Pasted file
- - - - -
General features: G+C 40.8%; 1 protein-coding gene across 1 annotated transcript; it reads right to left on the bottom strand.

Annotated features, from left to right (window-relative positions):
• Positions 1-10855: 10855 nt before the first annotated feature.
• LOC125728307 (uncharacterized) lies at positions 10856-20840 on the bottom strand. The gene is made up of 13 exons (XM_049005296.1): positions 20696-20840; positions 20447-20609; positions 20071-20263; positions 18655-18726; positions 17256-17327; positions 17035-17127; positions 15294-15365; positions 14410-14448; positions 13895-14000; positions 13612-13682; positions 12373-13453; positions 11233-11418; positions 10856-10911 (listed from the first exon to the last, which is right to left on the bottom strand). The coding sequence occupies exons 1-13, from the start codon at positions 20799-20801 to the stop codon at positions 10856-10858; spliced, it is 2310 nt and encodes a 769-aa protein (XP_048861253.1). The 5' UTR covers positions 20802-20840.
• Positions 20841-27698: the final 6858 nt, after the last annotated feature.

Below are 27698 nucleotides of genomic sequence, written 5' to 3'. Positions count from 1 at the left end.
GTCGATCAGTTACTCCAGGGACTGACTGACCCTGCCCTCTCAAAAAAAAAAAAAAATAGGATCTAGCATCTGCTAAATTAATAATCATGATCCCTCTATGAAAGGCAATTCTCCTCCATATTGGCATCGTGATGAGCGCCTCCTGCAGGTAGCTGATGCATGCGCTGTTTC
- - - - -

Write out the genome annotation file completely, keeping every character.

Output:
General features: G+C 40.8%; 1 protein-coding gene across 1 annotated transcript; it reads right to left on the bottom strand.

Annotated features, from left to right (window-relative positions):
• Positions 1-10855: 10855 nt before the first annotated feature.
• LOC125728307 (uncharacterized) lies at positions 10856-20840 on the bottom strand. The gene is made up of 13 exons (XM_049005296.1): positions 20696-20840; positions 20447-20609; positions 20071-20263; positions 18655-18726; positions 17256-17327; positions 17035-17127; positions 15294-15365; positions 14410-14448; positions 13895-14000; positions 13612-13682; positions 12373-13453; positions 11233-11418; positions 10856-10911 (listed from the first exon to the last, which is right to left on the bottom strand). The coding sequence occupies exons 1-13, from the start codon at positions 20799-20801 to the stop codon at positions 10856-10858; spliced, it is 2310 nt and encodes a 769-aa protein (XP_048861253.1). The 5' UTR covers positions 20802-20840.
• Positions 20841-27698: the final 6858 nt, after the last annotated feature.

Below are 27698 nucleotides of genomic sequence, written 5' to 3'. Positions count from 1 at the left end.
GTCGATCAGTTACTCCAGGGACTGACTGACCCTGCCCTCTCAAAAAAAAAAAAAAATAGGATCTAGCATCTGCTAAATTAATAATCATGATCCCTCTATGAAAGGCAATTCTCCTCCATATTGGCATCGTGATGAGCGCCTCCTGCAGGTAGCTGATGCATGCGCTGTTTC